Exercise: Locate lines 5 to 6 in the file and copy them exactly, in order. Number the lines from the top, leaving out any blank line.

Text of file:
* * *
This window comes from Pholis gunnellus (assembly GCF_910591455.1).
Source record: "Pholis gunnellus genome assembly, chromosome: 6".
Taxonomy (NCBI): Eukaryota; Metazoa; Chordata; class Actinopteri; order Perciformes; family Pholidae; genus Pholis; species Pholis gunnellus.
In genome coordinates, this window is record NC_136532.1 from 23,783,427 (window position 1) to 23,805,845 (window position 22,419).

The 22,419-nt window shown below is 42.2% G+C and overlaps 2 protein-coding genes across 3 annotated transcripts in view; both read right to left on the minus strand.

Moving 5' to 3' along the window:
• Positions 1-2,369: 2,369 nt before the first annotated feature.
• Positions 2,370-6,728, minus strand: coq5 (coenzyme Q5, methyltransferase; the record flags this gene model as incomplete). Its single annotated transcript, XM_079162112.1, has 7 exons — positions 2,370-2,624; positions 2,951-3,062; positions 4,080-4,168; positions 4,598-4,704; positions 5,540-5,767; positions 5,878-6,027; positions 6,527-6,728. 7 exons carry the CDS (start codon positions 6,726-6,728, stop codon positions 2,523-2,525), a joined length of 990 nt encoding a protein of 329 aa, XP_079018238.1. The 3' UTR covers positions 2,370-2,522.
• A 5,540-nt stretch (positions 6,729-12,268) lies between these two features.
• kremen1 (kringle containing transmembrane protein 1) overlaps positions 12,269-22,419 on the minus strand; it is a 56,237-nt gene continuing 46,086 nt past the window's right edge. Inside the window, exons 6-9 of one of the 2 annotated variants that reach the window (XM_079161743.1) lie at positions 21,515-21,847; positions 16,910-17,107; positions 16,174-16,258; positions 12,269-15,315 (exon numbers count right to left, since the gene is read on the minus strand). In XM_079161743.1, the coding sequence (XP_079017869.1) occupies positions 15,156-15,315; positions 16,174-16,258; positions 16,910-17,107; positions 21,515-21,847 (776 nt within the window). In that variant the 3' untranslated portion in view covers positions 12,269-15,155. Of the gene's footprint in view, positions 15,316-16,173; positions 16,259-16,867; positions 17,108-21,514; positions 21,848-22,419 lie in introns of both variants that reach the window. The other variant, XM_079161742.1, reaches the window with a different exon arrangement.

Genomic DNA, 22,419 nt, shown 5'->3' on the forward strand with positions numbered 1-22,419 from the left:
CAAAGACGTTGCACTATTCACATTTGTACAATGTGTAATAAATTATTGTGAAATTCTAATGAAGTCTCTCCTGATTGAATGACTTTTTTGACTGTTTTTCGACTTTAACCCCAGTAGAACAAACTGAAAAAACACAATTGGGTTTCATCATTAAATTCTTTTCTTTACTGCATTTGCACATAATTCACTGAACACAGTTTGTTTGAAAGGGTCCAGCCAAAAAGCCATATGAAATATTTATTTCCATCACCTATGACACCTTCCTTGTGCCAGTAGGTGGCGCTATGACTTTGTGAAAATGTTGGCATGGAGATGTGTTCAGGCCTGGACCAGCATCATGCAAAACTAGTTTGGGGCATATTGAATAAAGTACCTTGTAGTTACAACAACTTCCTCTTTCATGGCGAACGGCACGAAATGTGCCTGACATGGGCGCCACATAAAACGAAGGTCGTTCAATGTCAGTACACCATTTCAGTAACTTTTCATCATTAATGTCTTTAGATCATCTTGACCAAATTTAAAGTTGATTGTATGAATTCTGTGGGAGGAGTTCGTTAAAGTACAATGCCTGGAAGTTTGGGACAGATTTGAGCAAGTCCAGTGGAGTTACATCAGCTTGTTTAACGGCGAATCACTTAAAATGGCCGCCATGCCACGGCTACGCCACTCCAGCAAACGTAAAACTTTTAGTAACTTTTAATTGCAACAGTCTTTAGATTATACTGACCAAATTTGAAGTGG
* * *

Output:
The 22,419-nt window shown below is 42.2% G+C and overlaps 2 protein-coding genes across 3 annotated transcripts in view; both read right to left on the minus strand.

Moving 5' to 3' along the window: